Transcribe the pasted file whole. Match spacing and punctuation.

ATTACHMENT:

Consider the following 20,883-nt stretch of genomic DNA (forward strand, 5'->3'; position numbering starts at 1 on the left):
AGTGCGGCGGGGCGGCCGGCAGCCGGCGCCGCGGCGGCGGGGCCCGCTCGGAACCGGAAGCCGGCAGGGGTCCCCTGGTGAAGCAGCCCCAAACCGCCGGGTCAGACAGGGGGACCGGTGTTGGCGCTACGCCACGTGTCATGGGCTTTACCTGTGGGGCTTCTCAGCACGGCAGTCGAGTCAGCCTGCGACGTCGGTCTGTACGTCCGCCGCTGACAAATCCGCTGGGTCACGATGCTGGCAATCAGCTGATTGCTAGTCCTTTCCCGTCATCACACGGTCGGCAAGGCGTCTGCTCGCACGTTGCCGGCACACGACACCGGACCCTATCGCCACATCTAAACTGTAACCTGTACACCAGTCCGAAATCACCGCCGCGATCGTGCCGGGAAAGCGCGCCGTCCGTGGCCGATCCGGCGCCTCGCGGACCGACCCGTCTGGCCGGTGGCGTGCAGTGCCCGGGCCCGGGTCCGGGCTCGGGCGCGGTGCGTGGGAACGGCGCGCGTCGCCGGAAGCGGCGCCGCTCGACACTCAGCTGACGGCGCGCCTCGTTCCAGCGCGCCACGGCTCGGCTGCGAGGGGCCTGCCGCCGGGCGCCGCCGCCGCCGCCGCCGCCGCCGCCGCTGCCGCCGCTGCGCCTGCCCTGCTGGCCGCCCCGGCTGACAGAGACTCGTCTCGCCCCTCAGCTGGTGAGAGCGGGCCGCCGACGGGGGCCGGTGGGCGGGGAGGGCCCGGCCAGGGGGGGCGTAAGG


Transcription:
Consider the following 20,883-nt stretch of genomic DNA (forward strand, 5'->3'; position numbering starts at 1 on the left):
AGTGCGGCGGGGCGGCCGGCAGCCGGCGCCGCGGCGGCGGGGCCCGCTCGGAACCGGAAGCCGGCAGGGGTCCCCTGGTGAAGCAGCCCCAAACCGCCGGGTCAGACAGGGGGACCGGTGTTGGCGCTACGCCACGTGTCATGGGCTTTACCTGTGGGGCTTCTCAGCACGGCAGTCGAGTCAGCCTGCGACGTCGGTCTGTACGTCCGCCGCTGACAAATCCGCTGGGTCACGATGCTGGCAATCAGCTGATTGCTAGTCCTTTCCCGTCATCACACGGTCGGCAAGGCGTCTGCTCGCACGTTGCCGGCACACGACACCGGACCCTATCGCCACATCTAAACTGTAACCTGTACACCAGTCCGAAATCACCGCCGCGATCGTGCCGGGAAAGCGCGCCGTCCGTGGCCGATCCGGCGCCTCGCGGACCGACCCGTCTGGCCGGTGGCGTGCAGTGCCCGGGCCCGGGTCCGGGCTCGGGCGCGGTGCGTGGGAACGGCGCGCGTCGCCGGAAGCGGCGCCGCTCGACACTCAGCTGACGGCGCGCCTCGTTCCAGCGCGCCACGGCTCGGCTGCGAGGGGCCTGCCGCCGGGCGCCGCCGCCGCCGCCGCCGCCGCCGCCGCTGCCGCCGCTGCGCCTGCCCTGCTGGCCGCCCCGGCTGACAGAGACTCGTCTCGCCCCTCAGCTGGTGAGAGCGGGCCGCCGACGGGGGCCGGTGGGCGGGGAGGGCCCGGCCAGGGGGGGCGTAAGG